Endpoints assesses the big biopharma stories of the week, with a little added commentary on what they mean for the industry.
Hey, what about that big upswing predicted for biopharma M&A?
Dealmakers in biopharma are ending April with a considerable amount of grumbling. This was the year that M&A was supposed to take off, with a new president bullishly asserting plans to reform taxes in a way that would free up billions in Big Pharma cash held overseas.
Didn’t happen. Donald Trump is so far bogged down on Obamacare reform and not able to deliver a much ballyhooed tax reform pledge — for now.
“Most people would say they are disappointed with the pace of M&A,” Geoffrey Hsu, a partner at the deal-oriented OrbiMed Advisors, told Bloomberg. “Frankly, we were expecting more to happen by this time.”
The newswire service concluded that Q1 deals were down 13% cash-wise, compared to the same period a year ago.
True, dealmakers are hard to please. It’s a feast or famine world in M&A, and lean pickings cause a lot of dissatisfaction.
The year, though, is a long way from over. Don’t let a Q1 report make you too unhappy. Concerned, yes. Unhappy, no.
Drugmakers face a turning point on pricing — putting the focus where it belongs
Another big trend that is drawing considerable attention these days is the immense pressure being put on drug makers to rein in prices. Payers in the US are getting better at applying pressure right on the most sensitive parts of the industry, and President Trump started his administration stomping on the industry’s rep for sticker shock.
Credit Suisse put its thumb right on the pulse, though, with a new report this week showing just how important annual price hikes are to the big players. Their analysts conclude:
Arguably, this is the most important issue for a Pharma investor today. Despite public scrutiny, we estimate US net price rises contributed c$8.7bn in 2016 to net income, 100% of sector EPS growth. US net price growth was >100% of Biogen, Lilly, and AbbVie’s total net income growth. BioMarin, Gilead, Novo and Regeneron were the least reliant on US net price rises.
In this brave new world, only the innovative can thrive. And that means more partnering with biotech — the true source of innovation in the drug world. I suspect we’ll see a growing scramble for the best experimental drugs later in the year. And that means valuations should continue to point north.
A controversial Marathon is marginalized
Kudos to PhRMA, which has been making life more uncomfortable for the companies that set the pace for Martin Shkreli. Far too many companies have found it easy to get cheap drugs and jack up the price by astronomical amounts.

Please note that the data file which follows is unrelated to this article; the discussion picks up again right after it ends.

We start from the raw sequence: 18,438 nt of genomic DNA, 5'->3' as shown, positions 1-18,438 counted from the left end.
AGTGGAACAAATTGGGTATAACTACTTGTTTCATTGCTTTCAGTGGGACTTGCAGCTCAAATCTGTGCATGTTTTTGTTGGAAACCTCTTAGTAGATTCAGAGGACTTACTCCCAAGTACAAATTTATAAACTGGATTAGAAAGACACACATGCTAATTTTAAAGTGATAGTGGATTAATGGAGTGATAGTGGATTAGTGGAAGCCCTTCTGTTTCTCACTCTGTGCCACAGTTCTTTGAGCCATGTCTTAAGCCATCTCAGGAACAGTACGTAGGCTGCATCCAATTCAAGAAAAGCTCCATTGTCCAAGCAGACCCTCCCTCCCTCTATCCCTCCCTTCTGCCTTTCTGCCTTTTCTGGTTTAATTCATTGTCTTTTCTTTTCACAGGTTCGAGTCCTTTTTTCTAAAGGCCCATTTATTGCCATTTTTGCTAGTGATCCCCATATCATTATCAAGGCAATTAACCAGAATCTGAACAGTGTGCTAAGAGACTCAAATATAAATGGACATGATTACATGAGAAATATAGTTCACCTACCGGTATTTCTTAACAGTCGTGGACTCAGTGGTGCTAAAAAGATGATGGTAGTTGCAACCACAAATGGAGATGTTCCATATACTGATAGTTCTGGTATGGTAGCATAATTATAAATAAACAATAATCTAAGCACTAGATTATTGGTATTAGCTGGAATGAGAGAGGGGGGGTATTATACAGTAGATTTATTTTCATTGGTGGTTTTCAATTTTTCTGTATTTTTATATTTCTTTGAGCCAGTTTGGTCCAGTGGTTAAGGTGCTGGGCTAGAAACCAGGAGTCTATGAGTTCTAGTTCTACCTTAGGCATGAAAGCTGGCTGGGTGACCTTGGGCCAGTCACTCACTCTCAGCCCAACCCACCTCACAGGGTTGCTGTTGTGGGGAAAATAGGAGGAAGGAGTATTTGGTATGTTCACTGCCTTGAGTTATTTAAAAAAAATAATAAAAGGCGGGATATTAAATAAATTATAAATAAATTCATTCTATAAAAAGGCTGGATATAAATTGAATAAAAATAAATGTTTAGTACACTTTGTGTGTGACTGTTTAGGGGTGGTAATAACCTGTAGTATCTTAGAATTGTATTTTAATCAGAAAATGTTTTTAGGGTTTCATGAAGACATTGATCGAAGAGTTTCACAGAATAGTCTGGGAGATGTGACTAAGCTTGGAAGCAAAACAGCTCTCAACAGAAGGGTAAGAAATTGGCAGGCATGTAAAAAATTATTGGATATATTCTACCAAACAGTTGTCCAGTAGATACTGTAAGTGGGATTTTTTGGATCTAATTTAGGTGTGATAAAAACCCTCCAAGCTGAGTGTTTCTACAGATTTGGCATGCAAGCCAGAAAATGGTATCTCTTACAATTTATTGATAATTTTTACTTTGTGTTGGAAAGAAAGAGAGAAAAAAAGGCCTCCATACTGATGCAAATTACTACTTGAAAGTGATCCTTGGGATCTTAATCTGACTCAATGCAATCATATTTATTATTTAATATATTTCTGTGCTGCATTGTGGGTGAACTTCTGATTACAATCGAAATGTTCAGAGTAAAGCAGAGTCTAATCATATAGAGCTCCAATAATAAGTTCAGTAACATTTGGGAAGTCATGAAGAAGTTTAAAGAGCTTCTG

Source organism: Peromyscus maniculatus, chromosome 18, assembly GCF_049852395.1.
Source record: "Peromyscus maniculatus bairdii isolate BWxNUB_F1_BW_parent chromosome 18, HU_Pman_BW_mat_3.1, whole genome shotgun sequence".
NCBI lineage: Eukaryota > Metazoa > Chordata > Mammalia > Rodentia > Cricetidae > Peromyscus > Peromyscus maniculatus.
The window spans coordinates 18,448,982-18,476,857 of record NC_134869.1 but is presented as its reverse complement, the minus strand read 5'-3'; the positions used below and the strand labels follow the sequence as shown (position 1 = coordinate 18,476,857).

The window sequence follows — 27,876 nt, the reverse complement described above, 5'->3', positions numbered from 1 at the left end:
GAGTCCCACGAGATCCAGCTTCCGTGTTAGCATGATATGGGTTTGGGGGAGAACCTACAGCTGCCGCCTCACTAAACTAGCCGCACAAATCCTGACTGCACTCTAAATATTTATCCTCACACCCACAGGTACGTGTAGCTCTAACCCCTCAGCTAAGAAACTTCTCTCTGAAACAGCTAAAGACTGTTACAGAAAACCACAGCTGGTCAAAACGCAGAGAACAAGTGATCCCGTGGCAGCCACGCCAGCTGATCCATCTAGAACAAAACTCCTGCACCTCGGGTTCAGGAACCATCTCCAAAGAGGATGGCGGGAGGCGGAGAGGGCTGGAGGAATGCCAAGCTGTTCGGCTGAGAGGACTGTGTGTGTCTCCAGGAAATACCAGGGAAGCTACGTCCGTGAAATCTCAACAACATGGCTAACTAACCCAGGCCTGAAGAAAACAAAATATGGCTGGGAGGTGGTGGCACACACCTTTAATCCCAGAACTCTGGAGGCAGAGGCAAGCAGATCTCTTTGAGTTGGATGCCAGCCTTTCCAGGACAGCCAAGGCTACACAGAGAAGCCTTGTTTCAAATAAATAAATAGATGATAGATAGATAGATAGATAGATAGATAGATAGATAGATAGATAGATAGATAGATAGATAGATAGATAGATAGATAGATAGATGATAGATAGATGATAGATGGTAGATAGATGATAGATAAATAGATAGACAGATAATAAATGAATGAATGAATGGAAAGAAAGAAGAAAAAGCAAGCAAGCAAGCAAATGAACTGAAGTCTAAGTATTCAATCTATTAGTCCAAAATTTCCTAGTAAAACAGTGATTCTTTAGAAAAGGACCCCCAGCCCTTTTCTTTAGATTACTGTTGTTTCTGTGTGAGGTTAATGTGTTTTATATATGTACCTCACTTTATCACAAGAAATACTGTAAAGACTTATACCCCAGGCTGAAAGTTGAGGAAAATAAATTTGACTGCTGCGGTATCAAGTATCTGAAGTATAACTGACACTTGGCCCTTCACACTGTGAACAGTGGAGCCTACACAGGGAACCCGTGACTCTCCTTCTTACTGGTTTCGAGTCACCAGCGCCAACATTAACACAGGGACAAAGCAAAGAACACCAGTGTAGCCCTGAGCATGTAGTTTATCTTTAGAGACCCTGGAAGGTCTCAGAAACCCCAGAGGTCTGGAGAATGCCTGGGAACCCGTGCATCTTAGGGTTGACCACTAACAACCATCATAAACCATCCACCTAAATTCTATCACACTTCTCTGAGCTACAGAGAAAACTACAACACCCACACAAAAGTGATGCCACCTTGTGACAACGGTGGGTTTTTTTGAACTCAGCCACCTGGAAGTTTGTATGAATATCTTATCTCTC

In this new biopharma world we’re living in, that kind of conduct won’t fly. You can’t be in the club now unless you’re dead serious about investing in important new therapies. That’s not enough, but it is a healthy start. And PTC Therapeutics may want to think over their strategy one more time.
You have a photo op coming up Saturday morning. Don’t miss it.
Tomorrow MassBio and some of the top leaders of the Boston area biotech sector want to create a moment for everyone to register their opposition to some of the recent moves from President Trump on immigration, H1B visas and NIH funding.
It has come to no surprise to me that the vast majority of the industry hates what it’s been seeing over the last few months. Biotech thrives when it can recruit the best and the brightest from all over the world, and the US is home to the most dynamic drug development sector in the world because of it.
NIH funding, meanwhile, creates the scientific foundation that biopharma rests on. Cutting funding significantly now would mean laying waste to a generation of young scientists looking to make their mark.
So at 10am on Saturday everyone is being asked to give up some of their free time and join the crowd on Kendall Square for an aerial shot to capture a picture of the industry’s solidarity on this issue. Too bad it’s not a weekday, when most people would only have to walk over from their offices. But that might have stopped traffic.
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John Carroll, Editor and Co-Founder
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